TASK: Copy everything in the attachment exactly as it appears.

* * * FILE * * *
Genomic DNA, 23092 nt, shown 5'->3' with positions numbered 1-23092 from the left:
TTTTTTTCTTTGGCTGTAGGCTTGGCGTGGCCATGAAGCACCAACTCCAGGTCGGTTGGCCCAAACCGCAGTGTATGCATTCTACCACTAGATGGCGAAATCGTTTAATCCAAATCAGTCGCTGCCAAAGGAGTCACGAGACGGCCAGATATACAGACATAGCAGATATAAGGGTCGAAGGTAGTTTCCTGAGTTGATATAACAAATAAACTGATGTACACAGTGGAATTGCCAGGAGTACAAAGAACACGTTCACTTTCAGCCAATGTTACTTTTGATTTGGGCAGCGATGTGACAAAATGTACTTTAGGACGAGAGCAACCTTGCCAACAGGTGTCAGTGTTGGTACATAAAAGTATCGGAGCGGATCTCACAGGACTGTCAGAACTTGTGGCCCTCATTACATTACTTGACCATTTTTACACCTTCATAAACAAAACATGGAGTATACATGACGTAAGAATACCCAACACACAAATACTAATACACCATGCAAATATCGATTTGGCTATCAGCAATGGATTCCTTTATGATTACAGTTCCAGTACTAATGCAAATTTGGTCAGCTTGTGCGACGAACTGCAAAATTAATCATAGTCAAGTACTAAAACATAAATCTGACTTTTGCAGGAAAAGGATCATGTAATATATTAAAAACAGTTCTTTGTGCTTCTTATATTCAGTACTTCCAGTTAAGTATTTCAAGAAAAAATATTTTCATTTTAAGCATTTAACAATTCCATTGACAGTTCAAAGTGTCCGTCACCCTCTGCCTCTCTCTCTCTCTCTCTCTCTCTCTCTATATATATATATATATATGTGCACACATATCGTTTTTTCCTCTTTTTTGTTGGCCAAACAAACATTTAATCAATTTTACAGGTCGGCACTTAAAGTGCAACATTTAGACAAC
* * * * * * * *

Genomic DNA, 23092 nt, shown 5'->3' with positions numbered 1-23092 from the left:
TTTTTTTCTTTGGCTGTAGGCTTGGCGTGGCCATGAAGCACCAACTCCAGGTCGGTTGGCCCAAACCGCAGTGTATGCATTCTACCACTAGATGGCGAAATCGTTTAATCCAAATCAGTCGCTGCCAAAGGAGTCACGAGACGGCCAGATATACAGACATAGCAGATATAAGGGTCGAAGGTAGTTTCCTGAGTTGATATAACAAATAAACTGATGTACACAGTGGAATTGCCAGGAGTACAAAGAACACGTTCACTTTCAGCCAATGTTACTTTTGATTTGGGCAGCGATGTGACAAAATGTACTTTAGGACGAGAGCAACCTTGCCAACAGGTGTCAGTGTTGGTACATAAAAGTATCGGAGCGGATCTCACAGGACTGTCAGAACTTGTGGCCCTCATTACATTACTTGACCATTTTTACACCTTCATAAACAAAACATGGAGTATACATGACGTAAGAATACCCAACACACAAATACTAATACACCATGCAAATATCGATTTGGCTATCAGCAATGGATTCCTTTATGATTACAGTTCCAGTACTAATGCAAATTTGGTCAGCTTGTGCGACGAACTGCAAAATTAATCATAGTCAAGTACTAAAACATAAATCTGACTTTTGCAGGAAAAGGATCATGTAATATATTAAAAACAGTTCTTTGTGCTTCTTATATTCAGTACTTCCAGTTAAGTATTTCAAGAAAAAATATTTTCATTTTAAGCATTTAACAATTCCATTGACAGTTCAAAGTGTCCGTCACCCTCTGCCTCTCTCTCTCTCTCTCTCTCTCTCTCTATATATATATATATATATGTGCACACATATCGTTTTTTCCTCTTTTTTGTTGGCCAAACAAACATTTAATCAATTTTACAGGTCGGCACTTAAAGTGCAACATTTAGACAAC